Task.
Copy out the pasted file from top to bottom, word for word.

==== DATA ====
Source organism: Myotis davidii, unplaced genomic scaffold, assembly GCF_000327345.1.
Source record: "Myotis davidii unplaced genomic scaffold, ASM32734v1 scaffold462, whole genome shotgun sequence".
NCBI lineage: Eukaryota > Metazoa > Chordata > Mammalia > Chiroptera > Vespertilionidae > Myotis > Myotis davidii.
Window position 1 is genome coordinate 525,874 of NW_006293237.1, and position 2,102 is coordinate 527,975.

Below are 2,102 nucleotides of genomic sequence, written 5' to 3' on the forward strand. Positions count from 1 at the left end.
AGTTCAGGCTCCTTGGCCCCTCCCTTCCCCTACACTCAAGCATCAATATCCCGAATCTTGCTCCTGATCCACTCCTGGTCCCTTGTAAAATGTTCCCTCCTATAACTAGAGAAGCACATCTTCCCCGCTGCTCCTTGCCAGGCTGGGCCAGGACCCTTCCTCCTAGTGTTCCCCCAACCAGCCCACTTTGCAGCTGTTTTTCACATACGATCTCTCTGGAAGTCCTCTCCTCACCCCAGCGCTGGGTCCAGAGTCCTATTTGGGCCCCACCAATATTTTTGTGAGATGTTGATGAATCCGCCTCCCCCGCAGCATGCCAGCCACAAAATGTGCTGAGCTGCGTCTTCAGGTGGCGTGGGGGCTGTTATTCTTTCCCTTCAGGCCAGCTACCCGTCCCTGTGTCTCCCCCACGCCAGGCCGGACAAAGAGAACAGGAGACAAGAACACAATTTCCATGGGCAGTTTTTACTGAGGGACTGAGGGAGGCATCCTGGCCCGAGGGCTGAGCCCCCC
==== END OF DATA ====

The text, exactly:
Source organism: Myotis davidii, unplaced genomic scaffold, assembly GCF_000327345.1.
Source record: "Myotis davidii unplaced genomic scaffold, ASM32734v1 scaffold462, whole genome shotgun sequence".
NCBI lineage: Eukaryota > Metazoa > Chordata > Mammalia > Chiroptera > Vespertilionidae > Myotis > Myotis davidii.
Window position 1 is genome coordinate 525,874 of NW_006293237.1, and position 2,102 is coordinate 527,975.

Below are 2,102 nucleotides of genomic sequence, written 5' to 3' on the forward strand. Positions count from 1 at the left end.
AGTTCAGGCTCCTTGGCCCCTCCCTTCCCCTACACTCAAGCATCAATATCCCGAATCTTGCTCCTGATCCACTCCTGGTCCCTTGTAAAATGTTCCCTCCTATAACTAGAGAAGCACATCTTCCCCGCTGCTCCTTGCCAGGCTGGGCCAGGACCCTTCCTCCTAGTGTTCCCCCAACCAGCCCACTTTGCAGCTGTTTTTCACATACGATCTCTCTGGAAGTCCTCTCCTCACCCCAGCGCTGGGTCCAGAGTCCTATTTGGGCCCCACCAATATTTTTGTGAGATGTTGATGAATCCGCCTCCCCCGCAGCATGCCAGCCACAAAATGTGCTGAGCTGCGTCTTCAGGTGGCGTGGGGGCTGTTATTCTTTCCCTTCAGGCCAGCTACCCGTCCCTGTGTCTCCCCCACGCCAGGCCGGACAAAGAGAACAGGAGACAAGAACACAATTTCCATGGGCAGTTTTTACTGAGGGACTGAGGGAGGCATCCTGGCCCGAGGGCTGAGCCCCCC